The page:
We have to organise the mass production of materials and of the manufactured units for houses by collaboration between the Government and local authorities. That must be done, I think. Prefabrication can be carried out with traditional building on a much bigger scale than it could be done 20 years ago, and it would be absurd and fantastic if some of these more or less standardised parts were allowed to be produced in driblets with minor differences in detail when mass production would turn them out not only in larger numbers but at a much lower price. It is quite clear, though this may be distasteful to some hon. Members, that we have to keep a close hand on the prices of building material and of the manufactured products, for unless we do, fewer houses will be built.

In the next place I would say that, assuming this policy of large-scale production, assuming there is to be some control of prices and so on, then the Government in collaboration with the local authorities should embark on a big scheme of bulk purchase. Bulk purchase on a big scale might easily reduce the prices of building materials by 25 per cent.—in some cases, I believe, even more. After bulk purchase there must be organised distribution, and those kitchen units and household fittings or whatever they may be ought to go first where the need is greatest. That seems to me to be a reasonable, very modest and moderate programme. I do not believe it will be accepted by the right hon. Gentleman and his colleagues to-day, but I put it forward as a scheme in which I believe.

The labour situation is very difficult. I would like to see early demobilisation of building trade workers, who are eating their hearts out in munition factories and doing nothing. We have to use the building labour which is available far better than we have done during the last year or two. It is undeniable that to-day on maintenance staffs in munition factories there are men who are doing building and dodging the Distribution of Industries Bill, when their services could be far more profitably utilised in the national interest outside. With the shortage of building trade labour, unless we pool our labour resources for building purposes so that they can be taken to the areas where they are needed most we shall waste a good deal of opportunity for building houses. I would like to see a time and progress programme so that every man should pull his weight, whether he be a building trade employer, or a clerk in the works or a foreman, or an ordinary operative. That, I think, would reduce the financial burden. I realise I cannot enter into this in any kind of detail but it seems clear that if we adumbrate any large and generous house building policy over a term of years local authorities will be put in a position of great embarrassment and, indeed, of potential bankruptcy unless somehow or another we can come to their aid.

There are two things I would say in passing. The first is that it would be sound economic policy for the Government to buy land and let it at nominal rents to local authorities, having regard to the purposes for which the land would be used. In the blitzed areas, I think, there should be a war charge. It is going to be a crippling disability for the places like Deal, Ramsgate and Coventry if they are made to bear a burden which arises out of enemy action. Do we mean to settle the housing problem? I put it to hon. Members opposite; do they mean to settle the housing problem? Do the public of this country believe that the Government are in earnest about it? My feeling is that they do not believe that the Government are in earnest. The country has no confidence in the Government's efforts. I regard the housing problem as fundamental to the spiritual life of our people. I remember many years ago as a young and active propagandist—I am going back 40 years—hearing at street corners the criticism that my party wished to destroy the sanctity of the home. What nonsense; what rubbish. It is even worse than the Prime Minister's broadcast on Monday night, which really was a piece of misrepresentation.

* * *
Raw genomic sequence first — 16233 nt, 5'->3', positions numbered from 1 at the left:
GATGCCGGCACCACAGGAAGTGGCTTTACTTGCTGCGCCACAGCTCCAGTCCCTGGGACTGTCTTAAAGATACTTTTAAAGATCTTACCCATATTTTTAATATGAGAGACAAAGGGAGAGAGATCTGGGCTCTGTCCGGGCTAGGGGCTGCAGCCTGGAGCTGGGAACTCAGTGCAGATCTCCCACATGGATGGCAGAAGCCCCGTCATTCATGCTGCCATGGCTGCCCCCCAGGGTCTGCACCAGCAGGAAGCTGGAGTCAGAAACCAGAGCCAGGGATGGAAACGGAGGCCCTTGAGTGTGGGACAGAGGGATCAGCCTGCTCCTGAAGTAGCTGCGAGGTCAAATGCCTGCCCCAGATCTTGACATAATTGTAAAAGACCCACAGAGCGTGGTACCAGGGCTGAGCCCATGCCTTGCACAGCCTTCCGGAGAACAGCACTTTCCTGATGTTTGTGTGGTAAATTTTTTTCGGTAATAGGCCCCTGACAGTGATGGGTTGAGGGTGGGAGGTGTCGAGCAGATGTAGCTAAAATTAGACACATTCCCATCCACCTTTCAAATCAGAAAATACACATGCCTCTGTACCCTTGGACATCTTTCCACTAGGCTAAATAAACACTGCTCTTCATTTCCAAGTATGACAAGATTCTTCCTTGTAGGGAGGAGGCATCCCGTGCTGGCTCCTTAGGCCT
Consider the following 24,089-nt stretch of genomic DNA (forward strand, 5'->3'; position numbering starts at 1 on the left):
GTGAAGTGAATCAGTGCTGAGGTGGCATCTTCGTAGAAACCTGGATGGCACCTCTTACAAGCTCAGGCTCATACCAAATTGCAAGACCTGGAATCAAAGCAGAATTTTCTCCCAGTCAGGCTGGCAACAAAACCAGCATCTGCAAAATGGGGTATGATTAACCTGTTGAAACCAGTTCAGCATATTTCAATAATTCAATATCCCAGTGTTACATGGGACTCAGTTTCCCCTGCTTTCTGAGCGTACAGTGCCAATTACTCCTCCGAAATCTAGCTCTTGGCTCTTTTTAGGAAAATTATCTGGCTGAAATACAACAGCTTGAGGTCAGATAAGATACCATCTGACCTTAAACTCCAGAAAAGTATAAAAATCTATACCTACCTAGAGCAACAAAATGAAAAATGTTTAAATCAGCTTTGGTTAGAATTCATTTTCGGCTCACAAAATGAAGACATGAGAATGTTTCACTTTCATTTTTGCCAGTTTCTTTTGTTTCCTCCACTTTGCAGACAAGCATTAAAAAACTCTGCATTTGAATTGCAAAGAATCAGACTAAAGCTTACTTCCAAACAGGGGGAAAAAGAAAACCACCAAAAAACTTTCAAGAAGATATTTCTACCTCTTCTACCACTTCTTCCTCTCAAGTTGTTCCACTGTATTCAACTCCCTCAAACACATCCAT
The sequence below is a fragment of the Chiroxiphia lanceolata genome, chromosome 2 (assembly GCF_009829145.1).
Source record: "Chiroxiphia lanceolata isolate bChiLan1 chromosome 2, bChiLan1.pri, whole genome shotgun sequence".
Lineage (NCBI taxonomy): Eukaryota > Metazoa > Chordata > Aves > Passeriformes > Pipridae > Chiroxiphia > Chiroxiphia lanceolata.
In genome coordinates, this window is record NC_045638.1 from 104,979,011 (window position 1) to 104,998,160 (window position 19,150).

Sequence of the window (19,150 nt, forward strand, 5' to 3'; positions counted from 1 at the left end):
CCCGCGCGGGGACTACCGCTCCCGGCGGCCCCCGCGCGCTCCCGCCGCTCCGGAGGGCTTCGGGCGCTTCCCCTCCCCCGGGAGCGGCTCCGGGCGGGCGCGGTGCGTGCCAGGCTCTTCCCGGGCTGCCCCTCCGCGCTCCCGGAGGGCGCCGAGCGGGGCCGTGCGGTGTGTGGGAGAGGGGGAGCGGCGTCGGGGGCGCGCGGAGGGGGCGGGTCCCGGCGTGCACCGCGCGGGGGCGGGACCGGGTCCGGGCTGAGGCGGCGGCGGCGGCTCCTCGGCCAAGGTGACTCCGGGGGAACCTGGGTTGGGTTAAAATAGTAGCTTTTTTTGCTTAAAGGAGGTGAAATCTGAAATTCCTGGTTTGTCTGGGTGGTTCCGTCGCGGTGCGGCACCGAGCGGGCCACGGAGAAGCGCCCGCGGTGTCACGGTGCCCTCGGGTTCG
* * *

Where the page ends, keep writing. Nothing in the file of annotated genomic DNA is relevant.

The Party to which I am very proud to belong—whatever service I have given to the public, has been done with the support I have had from my colleagues—believes in the sanctity of family life. We believe that houses are the temples of the spirit of our people. The ordinary people of this country have, with enormous courage, fortitude and sacrifice, beaten down the deadliest enemy which, democracy ever faced in its history, and they did that notwithstanding the intolerable and inhuman conditions under which so many of them have lived all their lives. Despite those conditions—I have seen it in the East End of London and by the riverside during the blitz period—how magnificent they were. They were men and women who had but the smallest grip on life, people who never had a real chance in life, and who always lived on the raw. They could not help it. I have seen their magnificent spirit and I, as a Yorkshireman, felt proud, living in London during that time. Bred as I was in a contempt for the Cockney—allYorkshiremen are—I take my hat off to the Cockney spirit.

One thinks of those people, having suffered and having been denied the elements of a decent human existence, still standing against the dreaded enemy in the greatest hour of trial this country has ever faced. They are surely worthy of something better than they have had in the past. A proud and worthy people such as we have proved ourselves to be are entitled to honourable and dignified conditions of life. Until we get those things, the magnificent possibilities, the real potential, of our people, which has been displayed during the war, will lie dormant. I believe that we have the finest man and woman power in Europe and in the world, but it needs to be treated with dignity and with honour. Our greatest national asset is not in our material resources but resides in the spirit of the common man. That spirit is, in my view, worthy of an honourable habitation.

What is to be done? Unless something is done and our people are convinced that this House is determined to solve this problem, the war will be well on the way to being lost, for it would be terrible if social disorders, social bitterness, social disappointment and new hatreds were allowed to grow because the ex-soldier and his wife have nowhere decent to live.